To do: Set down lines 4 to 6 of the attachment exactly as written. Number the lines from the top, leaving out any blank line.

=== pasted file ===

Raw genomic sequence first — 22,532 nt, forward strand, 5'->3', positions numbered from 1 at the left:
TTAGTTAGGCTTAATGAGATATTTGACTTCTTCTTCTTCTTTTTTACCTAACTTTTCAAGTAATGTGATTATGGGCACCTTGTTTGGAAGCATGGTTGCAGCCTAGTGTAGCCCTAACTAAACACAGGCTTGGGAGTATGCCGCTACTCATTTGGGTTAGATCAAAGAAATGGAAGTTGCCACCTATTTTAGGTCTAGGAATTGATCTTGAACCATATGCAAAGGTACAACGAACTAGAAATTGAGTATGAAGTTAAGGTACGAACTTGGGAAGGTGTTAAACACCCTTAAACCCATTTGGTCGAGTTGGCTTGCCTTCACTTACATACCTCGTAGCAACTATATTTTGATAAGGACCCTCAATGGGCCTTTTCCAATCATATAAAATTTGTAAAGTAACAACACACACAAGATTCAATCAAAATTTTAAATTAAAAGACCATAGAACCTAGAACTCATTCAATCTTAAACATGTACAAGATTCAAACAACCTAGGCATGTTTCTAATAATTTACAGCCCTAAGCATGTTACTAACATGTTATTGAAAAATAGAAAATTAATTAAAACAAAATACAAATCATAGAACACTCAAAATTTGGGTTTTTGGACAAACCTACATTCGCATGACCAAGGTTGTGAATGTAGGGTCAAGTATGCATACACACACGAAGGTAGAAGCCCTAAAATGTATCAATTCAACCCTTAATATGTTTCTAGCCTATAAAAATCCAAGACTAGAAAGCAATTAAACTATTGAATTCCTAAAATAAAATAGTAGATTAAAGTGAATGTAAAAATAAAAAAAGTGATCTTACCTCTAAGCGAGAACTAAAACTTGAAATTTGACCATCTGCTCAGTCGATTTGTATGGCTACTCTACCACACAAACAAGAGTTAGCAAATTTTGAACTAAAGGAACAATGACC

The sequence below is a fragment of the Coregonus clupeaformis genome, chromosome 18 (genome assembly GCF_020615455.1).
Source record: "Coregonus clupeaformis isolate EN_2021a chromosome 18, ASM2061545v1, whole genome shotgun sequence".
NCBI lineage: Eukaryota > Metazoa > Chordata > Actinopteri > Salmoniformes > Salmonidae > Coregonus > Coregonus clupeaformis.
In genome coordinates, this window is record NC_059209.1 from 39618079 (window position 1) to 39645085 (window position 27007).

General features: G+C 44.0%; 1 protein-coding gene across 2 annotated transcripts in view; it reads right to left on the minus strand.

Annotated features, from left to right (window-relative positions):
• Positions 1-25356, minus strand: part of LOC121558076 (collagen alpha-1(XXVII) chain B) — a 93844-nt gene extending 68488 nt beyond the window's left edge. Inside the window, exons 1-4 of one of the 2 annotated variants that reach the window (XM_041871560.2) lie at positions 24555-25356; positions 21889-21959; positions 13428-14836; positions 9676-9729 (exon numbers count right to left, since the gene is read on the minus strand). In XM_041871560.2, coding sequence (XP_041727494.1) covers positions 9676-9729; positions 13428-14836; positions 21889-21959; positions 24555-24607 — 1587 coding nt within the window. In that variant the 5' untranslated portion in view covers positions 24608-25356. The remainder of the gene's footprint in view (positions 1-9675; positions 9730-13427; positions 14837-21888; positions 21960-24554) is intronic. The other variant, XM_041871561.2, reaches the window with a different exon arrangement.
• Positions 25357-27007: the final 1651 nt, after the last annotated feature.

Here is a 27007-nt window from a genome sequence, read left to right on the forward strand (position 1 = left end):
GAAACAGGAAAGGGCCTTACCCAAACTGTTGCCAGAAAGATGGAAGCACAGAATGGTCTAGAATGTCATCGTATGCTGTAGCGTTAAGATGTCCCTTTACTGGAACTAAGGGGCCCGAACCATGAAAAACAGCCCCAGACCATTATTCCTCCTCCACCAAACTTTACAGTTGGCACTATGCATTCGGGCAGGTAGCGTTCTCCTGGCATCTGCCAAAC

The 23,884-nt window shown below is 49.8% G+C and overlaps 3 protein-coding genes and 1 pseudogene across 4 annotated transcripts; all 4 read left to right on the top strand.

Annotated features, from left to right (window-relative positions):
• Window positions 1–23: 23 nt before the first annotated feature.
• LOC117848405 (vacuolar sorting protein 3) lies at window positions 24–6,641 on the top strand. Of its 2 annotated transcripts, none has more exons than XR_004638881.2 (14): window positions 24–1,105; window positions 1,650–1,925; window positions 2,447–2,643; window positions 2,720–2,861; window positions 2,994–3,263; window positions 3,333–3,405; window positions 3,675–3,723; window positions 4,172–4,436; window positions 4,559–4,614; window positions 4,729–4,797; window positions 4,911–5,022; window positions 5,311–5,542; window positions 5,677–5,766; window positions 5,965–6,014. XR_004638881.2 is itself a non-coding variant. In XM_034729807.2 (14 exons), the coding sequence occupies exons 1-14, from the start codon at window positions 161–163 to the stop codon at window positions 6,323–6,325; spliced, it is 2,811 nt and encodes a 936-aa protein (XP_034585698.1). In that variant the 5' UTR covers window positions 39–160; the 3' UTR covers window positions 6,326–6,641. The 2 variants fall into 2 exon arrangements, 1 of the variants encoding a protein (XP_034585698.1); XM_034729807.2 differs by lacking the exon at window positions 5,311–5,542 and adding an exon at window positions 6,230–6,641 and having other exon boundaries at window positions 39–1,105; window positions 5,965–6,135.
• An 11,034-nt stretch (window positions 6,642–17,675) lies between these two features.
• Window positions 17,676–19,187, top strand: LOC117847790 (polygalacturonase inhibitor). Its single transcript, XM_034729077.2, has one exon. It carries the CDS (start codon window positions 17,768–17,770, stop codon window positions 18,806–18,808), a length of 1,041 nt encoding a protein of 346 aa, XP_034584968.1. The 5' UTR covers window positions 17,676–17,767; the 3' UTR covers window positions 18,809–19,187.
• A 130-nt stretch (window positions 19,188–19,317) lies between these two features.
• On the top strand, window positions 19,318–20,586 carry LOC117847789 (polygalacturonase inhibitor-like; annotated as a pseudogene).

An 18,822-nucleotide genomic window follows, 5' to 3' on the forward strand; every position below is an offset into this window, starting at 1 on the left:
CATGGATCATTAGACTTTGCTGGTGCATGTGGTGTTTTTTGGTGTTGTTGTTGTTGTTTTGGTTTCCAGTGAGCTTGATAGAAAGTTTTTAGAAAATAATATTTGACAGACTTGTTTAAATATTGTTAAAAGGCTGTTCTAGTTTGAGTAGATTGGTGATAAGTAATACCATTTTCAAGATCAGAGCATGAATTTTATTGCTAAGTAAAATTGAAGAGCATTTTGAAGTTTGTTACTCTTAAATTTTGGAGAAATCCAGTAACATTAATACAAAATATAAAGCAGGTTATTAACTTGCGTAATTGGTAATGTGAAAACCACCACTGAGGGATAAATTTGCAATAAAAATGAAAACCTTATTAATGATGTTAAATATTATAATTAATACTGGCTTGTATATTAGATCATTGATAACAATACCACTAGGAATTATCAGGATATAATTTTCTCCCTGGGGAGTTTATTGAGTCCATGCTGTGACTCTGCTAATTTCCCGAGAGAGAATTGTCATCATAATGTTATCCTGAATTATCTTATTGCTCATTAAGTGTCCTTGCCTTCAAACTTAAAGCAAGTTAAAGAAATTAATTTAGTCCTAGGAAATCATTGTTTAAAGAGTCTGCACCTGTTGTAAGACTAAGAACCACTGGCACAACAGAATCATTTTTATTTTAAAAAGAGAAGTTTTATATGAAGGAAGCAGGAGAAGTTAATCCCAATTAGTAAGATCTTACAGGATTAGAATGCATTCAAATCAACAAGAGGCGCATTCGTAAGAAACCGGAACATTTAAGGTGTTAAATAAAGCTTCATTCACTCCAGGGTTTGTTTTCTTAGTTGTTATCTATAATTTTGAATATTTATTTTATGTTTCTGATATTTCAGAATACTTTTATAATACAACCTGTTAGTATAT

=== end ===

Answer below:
Source record: "Coregonus clupeaformis isolate EN_2021a chromosome 18, ASM2061545v1, whole genome shotgun sequence".
NCBI lineage: Eukaryota > Metazoa > Chordata > Actinopteri > Salmoniformes > Salmonidae > Coregonus > Coregonus clupeaformis.
In genome coordinates, this window is record NC_059209.1 from 39618079 (window position 1) to 39645085 (window position 27007).